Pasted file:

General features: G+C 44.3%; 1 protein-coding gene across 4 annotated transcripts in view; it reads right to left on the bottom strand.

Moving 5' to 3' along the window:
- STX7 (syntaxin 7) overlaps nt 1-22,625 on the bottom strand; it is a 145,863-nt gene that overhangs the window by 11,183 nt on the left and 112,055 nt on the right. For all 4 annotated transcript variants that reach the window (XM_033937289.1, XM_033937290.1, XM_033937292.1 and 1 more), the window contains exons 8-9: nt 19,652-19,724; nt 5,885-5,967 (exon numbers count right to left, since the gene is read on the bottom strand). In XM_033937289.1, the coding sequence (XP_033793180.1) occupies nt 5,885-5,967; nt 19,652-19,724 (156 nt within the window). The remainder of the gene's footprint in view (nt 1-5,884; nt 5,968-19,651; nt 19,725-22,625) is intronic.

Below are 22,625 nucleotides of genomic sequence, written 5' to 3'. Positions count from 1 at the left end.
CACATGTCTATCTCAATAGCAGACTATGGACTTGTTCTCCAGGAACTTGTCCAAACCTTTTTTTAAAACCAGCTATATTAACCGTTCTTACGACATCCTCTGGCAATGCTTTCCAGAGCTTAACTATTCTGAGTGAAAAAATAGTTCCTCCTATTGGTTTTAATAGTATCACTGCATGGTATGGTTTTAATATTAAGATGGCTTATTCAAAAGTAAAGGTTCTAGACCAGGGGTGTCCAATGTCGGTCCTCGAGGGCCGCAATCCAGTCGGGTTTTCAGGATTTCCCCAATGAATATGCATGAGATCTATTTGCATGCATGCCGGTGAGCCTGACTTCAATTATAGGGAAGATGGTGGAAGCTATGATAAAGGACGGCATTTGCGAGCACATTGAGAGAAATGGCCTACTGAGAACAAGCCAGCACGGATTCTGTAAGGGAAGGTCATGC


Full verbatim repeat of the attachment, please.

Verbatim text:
General features: G+C 44.3%; 1 protein-coding gene across 4 annotated transcripts in view; it reads right to left on the bottom strand.

Moving 5' to 3' along the window:
- STX7 (syntaxin 7) overlaps nt 1-22,625 on the bottom strand; it is a 145,863-nt gene that overhangs the window by 11,183 nt on the left and 112,055 nt on the right. For all 4 annotated transcript variants that reach the window (XM_033937289.1, XM_033937290.1, XM_033937292.1 and 1 more), the window contains exons 8-9: nt 19,652-19,724; nt 5,885-5,967 (exon numbers count right to left, since the gene is read on the bottom strand). In XM_033937289.1, the coding sequence (XP_033793180.1) occupies nt 5,885-5,967; nt 19,652-19,724 (156 nt within the window). The remainder of the gene's footprint in view (nt 1-5,884; nt 5,968-19,651; nt 19,725-22,625) is intronic.

Below are 22,625 nucleotides of genomic sequence, written 5' to 3'. Positions count from 1 at the left end.
CACATGTCTATCTCAATAGCAGACTATGGACTTGTTCTCCAGGAACTTGTCCAAACCTTTTTTTAAAACCAGCTATATTAACCGTTCTTACGACATCCTCTGGCAATGCTTTCCAGAGCTTAACTATTCTGAGTGAAAAAATAGTTCCTCCTATTGGTTTTAATAGTATCACTGCATGGTATGGTTTTAATATTAAGATGGCTTATTCAAAAGTAAAGGTTCTAGACCAGGGGTGTCCAATGTCGGTCCTCGAGGGCCGCAATCCAGTCGGGTTTTCAGGATTTCCCCAATGAATATGCATGAGATCTATTTGCATGCATGCCGGTGAGCCTGACTTCAATTATAGGGAAGATGGTGGAAGCTATGATAAAGGACGGCATTTGCGAGCACATTGAGAGAAATGGCCTACTGAGAACAAGCCAGCACGGATTCTGTAAGGGAAGGTCATGC